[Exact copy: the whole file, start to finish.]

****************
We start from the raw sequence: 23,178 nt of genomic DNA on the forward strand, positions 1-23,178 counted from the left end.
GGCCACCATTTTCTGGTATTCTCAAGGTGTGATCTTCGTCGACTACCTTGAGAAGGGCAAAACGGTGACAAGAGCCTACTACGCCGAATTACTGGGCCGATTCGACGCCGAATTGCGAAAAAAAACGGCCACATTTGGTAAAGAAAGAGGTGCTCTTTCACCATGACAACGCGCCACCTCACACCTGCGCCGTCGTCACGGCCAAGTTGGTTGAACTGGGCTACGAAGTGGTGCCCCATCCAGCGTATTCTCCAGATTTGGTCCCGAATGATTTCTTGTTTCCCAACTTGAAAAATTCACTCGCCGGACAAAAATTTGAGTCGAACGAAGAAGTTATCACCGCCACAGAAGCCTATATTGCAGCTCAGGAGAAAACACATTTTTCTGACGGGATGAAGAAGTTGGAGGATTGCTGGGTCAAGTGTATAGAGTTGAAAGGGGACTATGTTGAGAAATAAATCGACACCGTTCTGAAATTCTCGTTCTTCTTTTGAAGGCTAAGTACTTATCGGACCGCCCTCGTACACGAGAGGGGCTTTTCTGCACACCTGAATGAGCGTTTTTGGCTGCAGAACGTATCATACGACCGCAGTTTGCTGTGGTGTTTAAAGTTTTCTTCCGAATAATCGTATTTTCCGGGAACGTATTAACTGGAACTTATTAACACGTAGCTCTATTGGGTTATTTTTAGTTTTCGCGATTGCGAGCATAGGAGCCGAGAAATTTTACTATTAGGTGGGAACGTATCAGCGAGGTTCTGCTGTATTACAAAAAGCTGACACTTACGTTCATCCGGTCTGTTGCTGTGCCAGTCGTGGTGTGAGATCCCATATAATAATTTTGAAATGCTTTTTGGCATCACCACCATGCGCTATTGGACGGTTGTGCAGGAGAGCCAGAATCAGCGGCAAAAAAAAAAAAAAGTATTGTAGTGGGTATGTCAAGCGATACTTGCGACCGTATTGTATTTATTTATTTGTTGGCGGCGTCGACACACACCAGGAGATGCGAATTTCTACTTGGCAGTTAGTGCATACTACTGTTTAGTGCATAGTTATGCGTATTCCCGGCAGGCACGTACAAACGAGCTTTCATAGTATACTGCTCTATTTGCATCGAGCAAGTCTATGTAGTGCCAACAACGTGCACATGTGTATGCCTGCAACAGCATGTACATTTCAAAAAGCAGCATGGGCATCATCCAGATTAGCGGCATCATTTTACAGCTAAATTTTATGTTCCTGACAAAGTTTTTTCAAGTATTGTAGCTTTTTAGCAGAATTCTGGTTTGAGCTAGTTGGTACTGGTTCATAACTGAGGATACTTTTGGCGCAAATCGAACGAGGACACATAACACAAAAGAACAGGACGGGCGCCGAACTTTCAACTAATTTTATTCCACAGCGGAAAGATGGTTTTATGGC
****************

We start from the raw sequence: 23,178 nt of genomic DNA on the forward strand, positions 1-23,178 counted from the left end.
GGCCACCATTTTCTGGTATTCTCAAGGTGTGATCTTCGTCGACTACCTTGAGAAGGGCAAAACGGTGACAAGAGCCTACTACGCCGAATTACTGGGCCGATTCGACGCCGAATTGCGAAAAAAAACGGCCACATTTGGTAAAGAAAGAGGTGCTCTTTCACCATGACAACGCGCCACCTCACACCTGCGCCGTCGTCACGGCCAAGTTGGTTGAACTGGGCTACGAAGTGGTGCCCCATCCAGCGTATTCTCCAGATTTGGTCCCGAATGATTTCTTGTTTCCCAACTTGAAAAATTCACTCGCCGGACAAAAATTTGAGTCGAACGAAGAAGTTATCACCGCCACAGAAGCCTATATTGCAGCTCAGGAGAAAACACATTTTTCTGACGGGATGAAGAAGTTGGAGGATTGCTGGGTCAAGTGTATAGAGTTGAAAGGGGACTATGTTGAGAAATAAATCGACACCGTTCTGAAATTCTCGTTCTTCTTTTGAAGGCTAAGTACTTATCGGACCGCCCTCGTACACGAGAGGGGCTTTTCTGCACACCTGAATGAGCGTTTTTGGCTGCAGAACGTATCATACGACCGCAGTTTGCTGTGGTGTTTAAAGTTTTCTTCCGAATAATCGTATTTTCCGGGAACGTATTAACTGGAACTTATTAACACGTAGCTCTATTGGGTTATTTTTAGTTTTCGCGATTGCGAGCATAGGAGCCGAGAAATTTTACTATTAGGTGGGAACGTATCAGCGAGGTTCTGCTGTATTACAAAAAGCTGACACTTACGTTCATCCGGTCTGTTGCTGTGCCAGTCGTGGTGTGAGATCCCATATAATAATTTTGAAATGCTTTTTGGCATCACCACCATGCGCTATTGGACGGTTGTGCAGGAGAGCCAGAATCAGCGGCAAAAAAAAAAAAAAGTATTGTAGTGGGTATGTCAAGCGATACTTGCGACCGTATTGTATTTATTTATTTGTTGGCGGCGTCGACACACACCAGGAGATGCGAATTTCTACTTGGCAGTTAGTGCATACTACTGTTTAGTGCATAGTTATGCGTATTCCCGGCAGGCACGTACAAACGAGCTTTCATAGTATACTGCTCTATTTGCATCGAGCAAGTCTATGTAGTGCCAACAACGTGCACATGTGTATGCCTGCAACAGCATGTACATTTCAAAAAGCAGCATGGGCATCATCCAGATTAGCGGCATCATTTTACAGCTAAATTTTATGTTCCTGACAAAGTTTTTTCAAGTATTGTAGCTTTTTAGCAGAATTCTGGTTTGAGCTAGTTGGTACTGGTTCATAACTGAGGATACTTTTGGCGCAAATCGAACGAGGACACATAACACAAAAGAACAGGACGGGCGCCGAACTTTCAACTAATTTTATTCCACAGCGGAAAGATGGTTTTATGGC